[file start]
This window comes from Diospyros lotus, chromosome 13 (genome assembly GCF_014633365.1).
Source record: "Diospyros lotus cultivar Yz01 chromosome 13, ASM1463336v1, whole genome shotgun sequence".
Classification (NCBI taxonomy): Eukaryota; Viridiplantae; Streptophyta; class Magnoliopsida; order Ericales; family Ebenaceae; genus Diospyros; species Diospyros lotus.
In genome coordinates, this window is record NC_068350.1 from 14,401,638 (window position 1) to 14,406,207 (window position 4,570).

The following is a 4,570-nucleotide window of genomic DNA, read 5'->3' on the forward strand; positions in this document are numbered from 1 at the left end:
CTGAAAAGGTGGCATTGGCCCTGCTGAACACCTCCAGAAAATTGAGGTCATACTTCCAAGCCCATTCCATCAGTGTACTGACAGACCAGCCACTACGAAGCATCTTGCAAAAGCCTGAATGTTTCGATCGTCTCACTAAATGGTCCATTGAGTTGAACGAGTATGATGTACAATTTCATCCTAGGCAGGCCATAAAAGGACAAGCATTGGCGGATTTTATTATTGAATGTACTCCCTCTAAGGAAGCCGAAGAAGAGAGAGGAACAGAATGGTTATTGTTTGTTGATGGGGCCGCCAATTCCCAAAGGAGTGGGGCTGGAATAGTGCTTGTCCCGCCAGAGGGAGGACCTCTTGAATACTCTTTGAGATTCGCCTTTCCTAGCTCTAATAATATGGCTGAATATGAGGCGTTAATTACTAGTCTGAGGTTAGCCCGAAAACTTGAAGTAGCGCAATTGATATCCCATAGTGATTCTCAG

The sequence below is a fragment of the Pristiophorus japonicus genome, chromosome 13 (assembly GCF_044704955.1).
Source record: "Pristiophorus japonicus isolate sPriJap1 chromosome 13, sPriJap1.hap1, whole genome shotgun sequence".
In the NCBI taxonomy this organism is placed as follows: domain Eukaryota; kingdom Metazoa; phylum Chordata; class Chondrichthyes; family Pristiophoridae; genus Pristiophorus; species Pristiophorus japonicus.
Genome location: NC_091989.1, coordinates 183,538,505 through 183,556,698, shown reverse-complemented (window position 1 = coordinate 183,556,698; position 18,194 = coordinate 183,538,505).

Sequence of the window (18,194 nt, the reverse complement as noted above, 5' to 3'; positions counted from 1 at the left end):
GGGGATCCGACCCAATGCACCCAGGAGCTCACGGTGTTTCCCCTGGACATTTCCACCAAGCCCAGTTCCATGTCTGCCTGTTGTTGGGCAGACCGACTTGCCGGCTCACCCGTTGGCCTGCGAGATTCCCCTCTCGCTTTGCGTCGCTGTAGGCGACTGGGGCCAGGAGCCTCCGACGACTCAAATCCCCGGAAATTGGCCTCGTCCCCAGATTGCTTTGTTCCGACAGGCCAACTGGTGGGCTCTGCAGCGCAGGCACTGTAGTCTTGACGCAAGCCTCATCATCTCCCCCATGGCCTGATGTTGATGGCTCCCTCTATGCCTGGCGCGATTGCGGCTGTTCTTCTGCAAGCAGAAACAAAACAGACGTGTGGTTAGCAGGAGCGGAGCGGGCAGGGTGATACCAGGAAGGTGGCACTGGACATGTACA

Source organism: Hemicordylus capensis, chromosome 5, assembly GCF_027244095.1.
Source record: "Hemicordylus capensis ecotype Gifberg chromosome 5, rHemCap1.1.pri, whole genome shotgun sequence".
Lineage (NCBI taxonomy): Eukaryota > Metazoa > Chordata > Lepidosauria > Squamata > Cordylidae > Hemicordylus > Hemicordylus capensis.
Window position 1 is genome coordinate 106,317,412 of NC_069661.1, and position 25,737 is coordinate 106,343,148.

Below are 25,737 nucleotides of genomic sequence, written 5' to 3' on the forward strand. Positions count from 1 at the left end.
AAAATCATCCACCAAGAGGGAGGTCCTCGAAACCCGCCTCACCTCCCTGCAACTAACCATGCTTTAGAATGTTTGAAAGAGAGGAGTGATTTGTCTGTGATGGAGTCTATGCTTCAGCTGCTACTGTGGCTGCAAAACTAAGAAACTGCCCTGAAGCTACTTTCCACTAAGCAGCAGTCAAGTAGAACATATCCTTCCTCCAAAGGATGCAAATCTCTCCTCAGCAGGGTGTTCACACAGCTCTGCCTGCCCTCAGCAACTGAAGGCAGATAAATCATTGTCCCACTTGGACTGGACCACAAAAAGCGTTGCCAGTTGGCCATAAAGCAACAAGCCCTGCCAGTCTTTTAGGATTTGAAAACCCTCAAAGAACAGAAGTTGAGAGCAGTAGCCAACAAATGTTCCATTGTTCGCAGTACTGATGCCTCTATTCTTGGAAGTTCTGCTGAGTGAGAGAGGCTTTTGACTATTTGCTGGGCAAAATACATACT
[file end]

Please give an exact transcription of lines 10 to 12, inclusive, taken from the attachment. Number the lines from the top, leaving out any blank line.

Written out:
Genome location: NC_091989.1, coordinates 183,538,505 through 183,556,698, shown reverse-complemented (window position 1 = coordinate 183,556,698; position 18,194 = coordinate 183,538,505).

Sequence of the window (18,194 nt, the reverse complement as noted above, 5' to 3'; positions counted from 1 at the left end):
GGGGATCCGACCCAATGCACCCAGGAGCTCACGGTGTTTCCCCTGGACATTTCCACCAAGCCCAGTTCCATGTCTGCCTGTTGTTGGGCAGACCGACTTGCCGGCTCACCCGTTGGCCTGCGAGATTCCCCTCTCGCTTTGCGTCGCTGTAGGCGACTGGGGCCAGGAGCCTCCGACGACTCAAATCCCCGGAAATTGGCCTCGTCCCCAGATTGCTTTGTTCCGACAGGCCAACTGGTGGGCTCTGCAGCGCAGGCACTGTAGTCTTGACGCAAGCCTCATCATCTCCCCCATGGCCTGATGTTGATGGCTCCCTCTATGCCTGGCGCGATTGCGGCTGTTCTTCTGCAAGCAGAAACAAAACAGACGTGTGGTTAGCAGGAGCGGAGCGGGCAGGGTGATACCAGGAAGGTGGCACTGGACATGTACA